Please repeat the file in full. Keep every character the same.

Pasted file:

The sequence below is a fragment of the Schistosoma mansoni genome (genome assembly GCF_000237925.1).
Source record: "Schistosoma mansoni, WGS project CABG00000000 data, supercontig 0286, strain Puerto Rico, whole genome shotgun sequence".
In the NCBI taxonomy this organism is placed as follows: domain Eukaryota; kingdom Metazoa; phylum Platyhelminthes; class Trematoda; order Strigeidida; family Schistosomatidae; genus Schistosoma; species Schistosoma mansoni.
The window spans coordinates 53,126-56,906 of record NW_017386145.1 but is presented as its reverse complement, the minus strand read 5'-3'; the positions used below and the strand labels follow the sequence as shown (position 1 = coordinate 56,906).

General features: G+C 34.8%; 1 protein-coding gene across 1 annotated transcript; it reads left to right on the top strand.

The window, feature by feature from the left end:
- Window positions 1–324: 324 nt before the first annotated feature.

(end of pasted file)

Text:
The sequence below is a fragment of the Schistosoma mansoni genome (genome assembly GCF_000237925.1).
Source record: "Schistosoma mansoni, WGS project CABG00000000 data, supercontig 0286, strain Puerto Rico, whole genome shotgun sequence".
In the NCBI taxonomy this organism is placed as follows: domain Eukaryota; kingdom Metazoa; phylum Platyhelminthes; class Trematoda; order Strigeidida; family Schistosomatidae; genus Schistosoma; species Schistosoma mansoni.
The window spans coordinates 53,126-56,906 of record NW_017386145.1 but is presented as its reverse complement, the minus strand read 5'-3'; the positions used below and the strand labels follow the sequence as shown (position 1 = coordinate 56,906).

General features: G+C 34.8%; 1 protein-coding gene across 1 annotated transcript; it reads left to right on the top strand.

The window, feature by feature from the left end:
- Window positions 1–324: 324 nt before the first annotated feature.